THE Government plans to try to get the abortion legislation passed without a divisive vote in the Dail, thereby avoiding the issue of rebel Fine Gael TDs losing the party whip.
Under Dail rules at least 10 TDs are required to force a vote to actually be held, otherwise the law just passes by general consent.
Fianna Fail leader Micheal Martin is the crucial figure in this scenario. Labour and Fine Gael will tow the coalition line, and Sinn Fein are also heavily indicating support.
So only Fianna Fail has sufficient numbers to ask for a vote to be held.
But Fianna Fail are also the most divided party on the legislation with a 50:50 split on supporting or opposing it.
Sources close to Taoiseach Enda Kenny told the Irish Independent his preference would be to have no vote on abortion.
"It would be good for us if there was no vote. Surely they (Fianna Fail) will be happy not to have a vote. It would be a good result for Fianna Fail because they'd keep their anti and pro side in the camp," a senior coalition source said.
"Kenny would be very happy. And I'd say Martin would be too," added the source.
A fortnight after the legislation was published, Mr Martin has yet to express an opinion publicly on the legislation.
Within Fianna Fail, he has told TDs he wants to support the legislation, but he has so far been unable to bring the party with him as a significant number are staunchly against it.
However, Mr Martin has repeatedly ruled out having a free vote in the party.
Fianna Fail has postponed making a decision on the legislation.
"If Micheal Martin is cute, there'll be no vote. I presume that's the reason there was no vote taken at the parliamentary party. If it went to a vote, there would be no party politics played on it. But no vote would be a good result for Fianna Fail. Both parties would be happy," a senior government source said.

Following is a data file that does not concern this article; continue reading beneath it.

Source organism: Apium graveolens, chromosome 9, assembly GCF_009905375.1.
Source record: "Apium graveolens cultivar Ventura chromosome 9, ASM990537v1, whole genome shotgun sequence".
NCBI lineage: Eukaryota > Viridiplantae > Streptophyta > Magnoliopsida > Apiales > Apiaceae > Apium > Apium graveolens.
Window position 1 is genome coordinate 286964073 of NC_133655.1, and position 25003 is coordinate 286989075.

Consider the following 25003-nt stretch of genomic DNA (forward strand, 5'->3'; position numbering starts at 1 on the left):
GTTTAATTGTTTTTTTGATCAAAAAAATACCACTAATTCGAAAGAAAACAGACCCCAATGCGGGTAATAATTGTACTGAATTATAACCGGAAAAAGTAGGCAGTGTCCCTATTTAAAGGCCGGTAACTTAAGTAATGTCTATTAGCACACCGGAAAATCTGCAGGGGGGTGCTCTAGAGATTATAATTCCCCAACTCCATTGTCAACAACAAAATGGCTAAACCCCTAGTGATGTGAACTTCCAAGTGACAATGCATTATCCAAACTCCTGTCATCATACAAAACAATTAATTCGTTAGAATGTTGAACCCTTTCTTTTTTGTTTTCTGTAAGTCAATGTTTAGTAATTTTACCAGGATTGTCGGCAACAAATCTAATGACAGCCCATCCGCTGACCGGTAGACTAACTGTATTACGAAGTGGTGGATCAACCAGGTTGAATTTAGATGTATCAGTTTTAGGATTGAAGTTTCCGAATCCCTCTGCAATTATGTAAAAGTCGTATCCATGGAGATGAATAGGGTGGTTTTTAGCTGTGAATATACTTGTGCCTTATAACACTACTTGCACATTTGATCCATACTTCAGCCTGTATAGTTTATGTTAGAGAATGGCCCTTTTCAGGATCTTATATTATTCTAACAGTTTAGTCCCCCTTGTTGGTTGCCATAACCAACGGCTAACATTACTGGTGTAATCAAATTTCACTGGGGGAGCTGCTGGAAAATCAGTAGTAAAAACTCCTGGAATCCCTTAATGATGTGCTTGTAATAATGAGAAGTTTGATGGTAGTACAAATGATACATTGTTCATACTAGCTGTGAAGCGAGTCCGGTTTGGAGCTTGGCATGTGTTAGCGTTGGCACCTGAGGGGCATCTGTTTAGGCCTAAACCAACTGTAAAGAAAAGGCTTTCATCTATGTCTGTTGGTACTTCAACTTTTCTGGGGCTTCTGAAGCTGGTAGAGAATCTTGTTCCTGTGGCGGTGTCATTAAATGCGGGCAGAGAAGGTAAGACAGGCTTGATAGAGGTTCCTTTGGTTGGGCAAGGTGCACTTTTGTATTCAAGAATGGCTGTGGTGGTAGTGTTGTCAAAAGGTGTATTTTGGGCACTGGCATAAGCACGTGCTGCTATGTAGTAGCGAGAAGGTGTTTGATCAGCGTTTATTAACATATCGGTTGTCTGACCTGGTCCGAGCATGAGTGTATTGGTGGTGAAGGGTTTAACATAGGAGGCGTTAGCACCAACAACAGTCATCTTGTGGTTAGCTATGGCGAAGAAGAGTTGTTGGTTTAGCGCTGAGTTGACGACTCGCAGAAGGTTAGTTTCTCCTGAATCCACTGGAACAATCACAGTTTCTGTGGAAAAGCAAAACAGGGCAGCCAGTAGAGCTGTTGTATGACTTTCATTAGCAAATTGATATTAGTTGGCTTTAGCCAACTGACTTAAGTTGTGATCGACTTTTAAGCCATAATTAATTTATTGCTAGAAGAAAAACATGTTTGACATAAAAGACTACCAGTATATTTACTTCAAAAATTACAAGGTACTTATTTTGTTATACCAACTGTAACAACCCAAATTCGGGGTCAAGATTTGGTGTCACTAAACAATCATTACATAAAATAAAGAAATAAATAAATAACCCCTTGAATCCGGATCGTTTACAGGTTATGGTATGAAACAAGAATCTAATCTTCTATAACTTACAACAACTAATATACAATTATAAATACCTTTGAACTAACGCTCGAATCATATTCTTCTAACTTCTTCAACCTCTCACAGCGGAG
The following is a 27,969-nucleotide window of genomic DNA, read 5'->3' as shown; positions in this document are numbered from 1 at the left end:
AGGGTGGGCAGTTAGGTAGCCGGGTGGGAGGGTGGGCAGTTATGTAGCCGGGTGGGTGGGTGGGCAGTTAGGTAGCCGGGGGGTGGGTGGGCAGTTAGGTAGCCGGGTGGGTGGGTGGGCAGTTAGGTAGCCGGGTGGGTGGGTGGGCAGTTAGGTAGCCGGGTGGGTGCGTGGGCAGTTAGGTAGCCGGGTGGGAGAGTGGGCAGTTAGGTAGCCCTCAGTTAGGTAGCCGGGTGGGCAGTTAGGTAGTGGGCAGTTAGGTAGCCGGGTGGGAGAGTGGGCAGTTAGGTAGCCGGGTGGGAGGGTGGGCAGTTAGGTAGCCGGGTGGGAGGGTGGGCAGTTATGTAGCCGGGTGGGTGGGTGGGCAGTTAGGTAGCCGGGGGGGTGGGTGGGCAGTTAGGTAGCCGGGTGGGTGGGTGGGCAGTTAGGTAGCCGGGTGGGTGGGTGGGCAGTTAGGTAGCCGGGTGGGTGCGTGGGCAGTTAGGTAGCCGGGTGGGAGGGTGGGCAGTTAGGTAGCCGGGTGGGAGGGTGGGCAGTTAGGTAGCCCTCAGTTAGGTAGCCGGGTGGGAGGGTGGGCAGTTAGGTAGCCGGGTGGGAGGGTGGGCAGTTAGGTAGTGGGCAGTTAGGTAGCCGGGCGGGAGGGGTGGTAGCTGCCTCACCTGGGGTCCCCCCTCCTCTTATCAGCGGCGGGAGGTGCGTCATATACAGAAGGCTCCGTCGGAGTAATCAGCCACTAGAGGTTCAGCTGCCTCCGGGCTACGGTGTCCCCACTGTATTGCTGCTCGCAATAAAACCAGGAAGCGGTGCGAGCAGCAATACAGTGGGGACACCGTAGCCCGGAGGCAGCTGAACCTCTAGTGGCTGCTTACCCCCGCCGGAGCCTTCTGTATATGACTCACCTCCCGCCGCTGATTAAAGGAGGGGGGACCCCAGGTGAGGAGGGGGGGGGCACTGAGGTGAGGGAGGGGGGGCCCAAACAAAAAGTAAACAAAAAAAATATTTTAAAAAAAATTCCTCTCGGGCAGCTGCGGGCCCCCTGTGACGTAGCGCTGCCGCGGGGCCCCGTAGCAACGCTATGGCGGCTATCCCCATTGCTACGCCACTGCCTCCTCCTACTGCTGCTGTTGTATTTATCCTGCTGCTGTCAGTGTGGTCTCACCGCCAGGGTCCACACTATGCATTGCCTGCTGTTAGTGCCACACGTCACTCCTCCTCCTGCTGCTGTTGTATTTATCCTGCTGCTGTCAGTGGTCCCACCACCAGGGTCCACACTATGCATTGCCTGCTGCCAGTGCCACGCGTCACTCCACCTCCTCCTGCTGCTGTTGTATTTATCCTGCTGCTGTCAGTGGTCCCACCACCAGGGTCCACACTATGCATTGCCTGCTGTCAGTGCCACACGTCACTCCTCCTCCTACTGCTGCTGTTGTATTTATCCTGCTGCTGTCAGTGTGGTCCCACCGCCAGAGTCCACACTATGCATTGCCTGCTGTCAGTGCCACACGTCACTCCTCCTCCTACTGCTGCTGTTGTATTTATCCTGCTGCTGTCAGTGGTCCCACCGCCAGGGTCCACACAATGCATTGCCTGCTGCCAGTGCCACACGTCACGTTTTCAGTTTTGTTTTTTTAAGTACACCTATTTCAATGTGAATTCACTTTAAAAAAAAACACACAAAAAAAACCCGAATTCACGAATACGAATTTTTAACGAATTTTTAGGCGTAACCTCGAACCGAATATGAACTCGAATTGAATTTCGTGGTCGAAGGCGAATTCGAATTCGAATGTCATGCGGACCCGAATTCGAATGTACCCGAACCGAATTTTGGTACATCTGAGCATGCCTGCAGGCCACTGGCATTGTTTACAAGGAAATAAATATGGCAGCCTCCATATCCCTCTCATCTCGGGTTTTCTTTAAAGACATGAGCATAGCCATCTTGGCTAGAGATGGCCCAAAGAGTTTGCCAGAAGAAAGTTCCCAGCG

"It's heading that way, I think a good chance of no vote. It would suit everyone," another senior Fine Gael source said.
Coalition strategists believe there are not enough TDs on the Independent benches who will want to force a vote.
Not having a vote would be attractive for Fine Gael as it would allow TDs opposed to the suicide grounds for an abortion to save face and avoid voting against the party.
Labour is satisfied the legislation meets its long-standing commitment to legislate for the X case so will be satisfied to let it through without a vote.
The junior coalition party also understands this is a highly sensitive issue for Fine Gael.
Sinn Fein faces the potential loss of Peadar Toibin, one of its most high-profile TDs, if the abortion legislation goes to a vote. Fianna Fail's position is still up in air with the party yet to decide on its stance.
On the Independent benches, a number of TDs are on both sides of the argument – some feeling the legislation doesn't go far enough, and more feeling it goes too far.
But both sides would have to come together to make up the numbers to force a vote.
Government figures believe TDs on the pro-life side such as Mattie McGrath and Michael Healy-Rae will call for a vote, while there is uncertainty over Noel Grealish.
On the pro-choice side, the feeling is Clare Daly will push for a vote, backed by Mick Wallace and Joan Collins.
But there are doubts about how Richard Boyd Barrett, Joe Higgins and Luke 'Ming' Flanagan would react.
Under the 'no vote' scenario, amendments to the legislation would be tabled at committee stage and either accepted or rejected by the Government, without going to a vote.